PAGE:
Cowlitz County, Washington facts for kids
|Cowlitz County, Washington|
Location in the state of Washington
Washington's location in the U.S.
|Founded||April 21, 1854|
1,166 sq mi (3,020 km²)
1,140 sq mi (2,953 km²)
26 sq mi (67 km²), 2.2%
90/sq mi (35/km²)
|Time zone||Pacific: UTC-8/-7|
Cowlitz County is a county located in the U.S. state of Washington. As of the 2010 census, its population was 102,410. The county seat is Kelso, and its largest city is Longview. The county was formed on April 21, 1854. Its name derives from the anglicized version of the Cowlitz Indian term, Cow-e-liske, meaning either “river of shifting sands” or “capturing the medicine spirit.”
Prior to the Europeans' arrival to the area, it was inhabited by numerous Native American tribes, with the Cowlitz tribe being the largest. They were drawn to the region by the abundance of salmon. The Cowlitz are considered to be the first regional inhabitants to engage in commerce as they traded extensively with other tribes in Western and Eastern Washington. The Cowlitz Indian population declined significantly from the 1829-1830 smallpox outbreak.
European explorers discovered and began navigating the Columbia River in 1792 as British Lieutenant W. R. Broughton sailed up the river to and past present day Cowlitz County. Then on November 5, 1805, Lewis and Clark camped at that mouth of the Kalama River, under orders from President Thomas Jefferson. Over the following days, they would reach the present sites of Kelso and Longview.
By the 1820s, the Hudson's Bay Company had established a lucrative fur trade in the region. Furs were shipped down the Cowlitz River to the Columbia where they were loaded and shipped around the world. Trade declined significantly in the late 1830s as over-hunting and fashions had changed.
During the next several decades, white settlement of the region was in full swing. Most of the settlers homesteaded around the number of tributaries that fed the Columbia River. It was during this era that the first settlements were established. The first was Monticello, near present-day Longview. In 1841 several families with the HBC directed Sinclair expedition from Red River Colony settled there.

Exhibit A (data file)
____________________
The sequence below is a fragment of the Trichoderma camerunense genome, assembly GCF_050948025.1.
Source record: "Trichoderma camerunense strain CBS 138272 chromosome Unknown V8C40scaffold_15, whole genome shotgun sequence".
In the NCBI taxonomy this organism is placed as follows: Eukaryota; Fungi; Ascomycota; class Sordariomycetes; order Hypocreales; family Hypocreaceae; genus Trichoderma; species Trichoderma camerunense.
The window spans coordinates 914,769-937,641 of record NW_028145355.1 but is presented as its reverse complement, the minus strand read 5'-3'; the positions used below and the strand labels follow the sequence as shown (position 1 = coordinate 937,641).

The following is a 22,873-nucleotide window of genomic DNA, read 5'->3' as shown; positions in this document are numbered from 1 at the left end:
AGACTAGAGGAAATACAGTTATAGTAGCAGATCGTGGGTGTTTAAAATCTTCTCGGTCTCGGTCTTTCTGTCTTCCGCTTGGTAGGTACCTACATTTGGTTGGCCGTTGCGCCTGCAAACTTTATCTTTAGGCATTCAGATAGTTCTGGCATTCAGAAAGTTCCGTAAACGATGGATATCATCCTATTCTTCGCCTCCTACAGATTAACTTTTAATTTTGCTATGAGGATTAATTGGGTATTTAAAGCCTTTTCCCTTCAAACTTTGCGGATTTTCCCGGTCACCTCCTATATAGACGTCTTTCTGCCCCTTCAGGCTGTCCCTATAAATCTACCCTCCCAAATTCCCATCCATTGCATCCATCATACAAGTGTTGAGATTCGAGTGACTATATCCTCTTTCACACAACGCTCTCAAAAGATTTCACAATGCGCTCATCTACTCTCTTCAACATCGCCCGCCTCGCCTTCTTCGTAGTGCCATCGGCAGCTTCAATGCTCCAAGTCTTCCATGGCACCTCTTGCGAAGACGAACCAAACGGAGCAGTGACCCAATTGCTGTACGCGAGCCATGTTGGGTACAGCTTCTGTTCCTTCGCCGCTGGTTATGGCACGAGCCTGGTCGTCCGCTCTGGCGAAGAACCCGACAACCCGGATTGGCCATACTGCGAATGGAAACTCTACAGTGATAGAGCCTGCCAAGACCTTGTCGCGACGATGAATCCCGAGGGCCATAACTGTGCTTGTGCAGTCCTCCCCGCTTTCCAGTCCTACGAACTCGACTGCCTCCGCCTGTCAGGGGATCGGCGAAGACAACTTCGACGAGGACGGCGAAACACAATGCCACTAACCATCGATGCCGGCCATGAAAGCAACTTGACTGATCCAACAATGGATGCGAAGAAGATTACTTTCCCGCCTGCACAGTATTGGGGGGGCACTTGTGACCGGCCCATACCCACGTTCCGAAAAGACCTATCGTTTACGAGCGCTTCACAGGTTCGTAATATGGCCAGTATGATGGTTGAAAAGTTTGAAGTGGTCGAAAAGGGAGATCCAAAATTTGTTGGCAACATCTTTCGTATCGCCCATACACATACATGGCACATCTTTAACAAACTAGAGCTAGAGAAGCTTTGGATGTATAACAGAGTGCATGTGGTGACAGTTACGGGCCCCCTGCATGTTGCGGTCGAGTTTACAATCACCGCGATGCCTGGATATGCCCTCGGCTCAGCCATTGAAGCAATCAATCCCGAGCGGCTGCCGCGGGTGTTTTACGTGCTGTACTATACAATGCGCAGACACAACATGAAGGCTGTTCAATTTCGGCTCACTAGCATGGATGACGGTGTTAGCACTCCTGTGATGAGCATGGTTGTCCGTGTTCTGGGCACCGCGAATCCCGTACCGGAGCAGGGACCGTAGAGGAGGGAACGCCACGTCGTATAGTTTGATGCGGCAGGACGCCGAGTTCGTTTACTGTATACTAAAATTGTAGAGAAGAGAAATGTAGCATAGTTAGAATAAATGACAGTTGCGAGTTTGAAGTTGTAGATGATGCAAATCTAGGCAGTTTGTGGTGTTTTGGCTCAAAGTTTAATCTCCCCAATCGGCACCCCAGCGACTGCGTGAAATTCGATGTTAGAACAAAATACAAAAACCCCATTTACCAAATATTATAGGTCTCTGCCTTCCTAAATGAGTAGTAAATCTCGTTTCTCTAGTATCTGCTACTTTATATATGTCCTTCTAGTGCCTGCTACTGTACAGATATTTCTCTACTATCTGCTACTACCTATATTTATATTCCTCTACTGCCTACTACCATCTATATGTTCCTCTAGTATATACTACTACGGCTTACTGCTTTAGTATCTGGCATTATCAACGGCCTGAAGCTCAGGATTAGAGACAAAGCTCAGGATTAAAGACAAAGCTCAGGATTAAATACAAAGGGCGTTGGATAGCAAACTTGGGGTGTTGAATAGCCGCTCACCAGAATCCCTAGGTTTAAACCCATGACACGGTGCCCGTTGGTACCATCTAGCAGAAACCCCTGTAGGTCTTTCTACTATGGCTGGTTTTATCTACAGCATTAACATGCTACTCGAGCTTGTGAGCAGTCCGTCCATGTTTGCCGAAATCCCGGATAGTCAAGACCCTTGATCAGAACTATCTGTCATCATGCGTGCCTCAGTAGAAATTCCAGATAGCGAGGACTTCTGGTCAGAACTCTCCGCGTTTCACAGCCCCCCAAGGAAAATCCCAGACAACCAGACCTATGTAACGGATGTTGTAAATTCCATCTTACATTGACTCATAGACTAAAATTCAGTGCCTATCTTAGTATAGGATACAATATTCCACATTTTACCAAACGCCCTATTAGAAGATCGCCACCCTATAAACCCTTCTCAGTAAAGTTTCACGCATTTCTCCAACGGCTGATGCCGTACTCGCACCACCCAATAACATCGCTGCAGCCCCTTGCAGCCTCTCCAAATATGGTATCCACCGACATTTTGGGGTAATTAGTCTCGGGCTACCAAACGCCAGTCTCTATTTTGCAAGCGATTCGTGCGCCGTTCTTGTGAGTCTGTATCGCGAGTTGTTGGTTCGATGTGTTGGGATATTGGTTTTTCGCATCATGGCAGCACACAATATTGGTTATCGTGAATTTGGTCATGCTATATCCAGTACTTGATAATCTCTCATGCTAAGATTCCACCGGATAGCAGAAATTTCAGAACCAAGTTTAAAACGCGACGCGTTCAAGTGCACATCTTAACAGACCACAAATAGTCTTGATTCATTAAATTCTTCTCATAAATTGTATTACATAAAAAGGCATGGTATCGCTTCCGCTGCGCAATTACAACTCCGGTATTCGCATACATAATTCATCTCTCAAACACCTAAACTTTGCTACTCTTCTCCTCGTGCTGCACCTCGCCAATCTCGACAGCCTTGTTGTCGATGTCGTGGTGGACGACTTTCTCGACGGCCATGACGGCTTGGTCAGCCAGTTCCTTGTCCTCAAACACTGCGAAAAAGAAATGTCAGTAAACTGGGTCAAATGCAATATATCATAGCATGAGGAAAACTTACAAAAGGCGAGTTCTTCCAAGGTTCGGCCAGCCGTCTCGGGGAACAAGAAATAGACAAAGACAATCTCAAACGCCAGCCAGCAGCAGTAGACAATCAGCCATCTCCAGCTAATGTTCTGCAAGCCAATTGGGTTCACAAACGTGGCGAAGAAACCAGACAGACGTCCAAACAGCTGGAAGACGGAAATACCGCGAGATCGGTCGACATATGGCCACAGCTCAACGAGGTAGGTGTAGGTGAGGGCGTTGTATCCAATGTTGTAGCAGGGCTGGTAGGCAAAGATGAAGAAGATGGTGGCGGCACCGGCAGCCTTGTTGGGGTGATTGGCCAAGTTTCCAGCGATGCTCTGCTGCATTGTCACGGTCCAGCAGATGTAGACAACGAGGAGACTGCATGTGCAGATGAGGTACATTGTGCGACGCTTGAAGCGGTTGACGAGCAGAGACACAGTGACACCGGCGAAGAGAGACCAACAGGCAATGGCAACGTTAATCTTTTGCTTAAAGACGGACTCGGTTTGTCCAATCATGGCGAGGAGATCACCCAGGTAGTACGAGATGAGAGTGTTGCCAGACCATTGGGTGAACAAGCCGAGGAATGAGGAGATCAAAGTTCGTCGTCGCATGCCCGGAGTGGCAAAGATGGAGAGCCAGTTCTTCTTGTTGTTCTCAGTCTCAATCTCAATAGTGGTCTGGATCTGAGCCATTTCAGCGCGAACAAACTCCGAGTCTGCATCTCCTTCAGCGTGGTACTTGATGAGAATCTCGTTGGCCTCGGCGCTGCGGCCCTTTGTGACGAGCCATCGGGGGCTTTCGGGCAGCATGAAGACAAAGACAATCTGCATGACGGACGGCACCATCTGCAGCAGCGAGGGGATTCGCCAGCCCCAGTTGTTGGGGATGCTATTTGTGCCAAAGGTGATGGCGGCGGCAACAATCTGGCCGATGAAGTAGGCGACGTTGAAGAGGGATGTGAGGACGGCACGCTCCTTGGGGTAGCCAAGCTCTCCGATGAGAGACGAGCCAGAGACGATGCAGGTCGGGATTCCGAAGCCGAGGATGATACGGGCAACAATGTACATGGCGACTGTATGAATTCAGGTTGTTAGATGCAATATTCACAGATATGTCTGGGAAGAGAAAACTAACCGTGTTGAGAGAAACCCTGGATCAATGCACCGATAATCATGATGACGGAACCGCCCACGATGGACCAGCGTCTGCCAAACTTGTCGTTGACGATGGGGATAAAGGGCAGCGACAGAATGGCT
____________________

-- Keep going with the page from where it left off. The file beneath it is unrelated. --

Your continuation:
This was the location of the Monticello Convention where a group of prominent settlers from the Cowlitz and Puget Sound regions met to draft a petition to the District of Columbia calling for a separate territory, to be carved out the Oregon Territory, north of the Columbia River. This convention took place on November 25, 1852 and three months later the United States Congress formed Columbia Territory, which was later known as Washington Territory. Being one of the first counties organized, it was created on April 24, 1854, by the newly formed Washington Territorial Government and signed into law by Governor Isaac Stevens.
Nearly every town that sprang up in the late 19th century began around a logging or lumber-milling operation. In the latter half of the 1920s, the Weyerhaeuser Company and Long-Bell Lumber Company established processing facilities. At the time, these two facilities were the first and second largest in the world. The county is still heavily dependent on the timber industry.
Four towns have claimed the Cowlitz County seat.
Cowlitz County is in the southwestern part of Washington state. According to the U.S. Census Bureau, the county has a total area of 1,166 square miles (3,020 km2), of which 1,140 square miles (3,000 km2) is land and 26 square miles (67 km2) (2.2%) is water.
Cowlitz County is part of the Puget Sound – Willamette Depression, a geologic formation extending south from the Puget Sound to the Willamette Valley in Oregon. Nestled up against the Cascade Mountains, many of the county’s major rivers originate in this range. These rivers include the Columbia, Cowlitz, Coweeman, Kalama, Lewis and Toutle.
Cowlitz County is the 28th largest out of 39 counties in Washington State.
- Lewis County - north
- Skamania County - east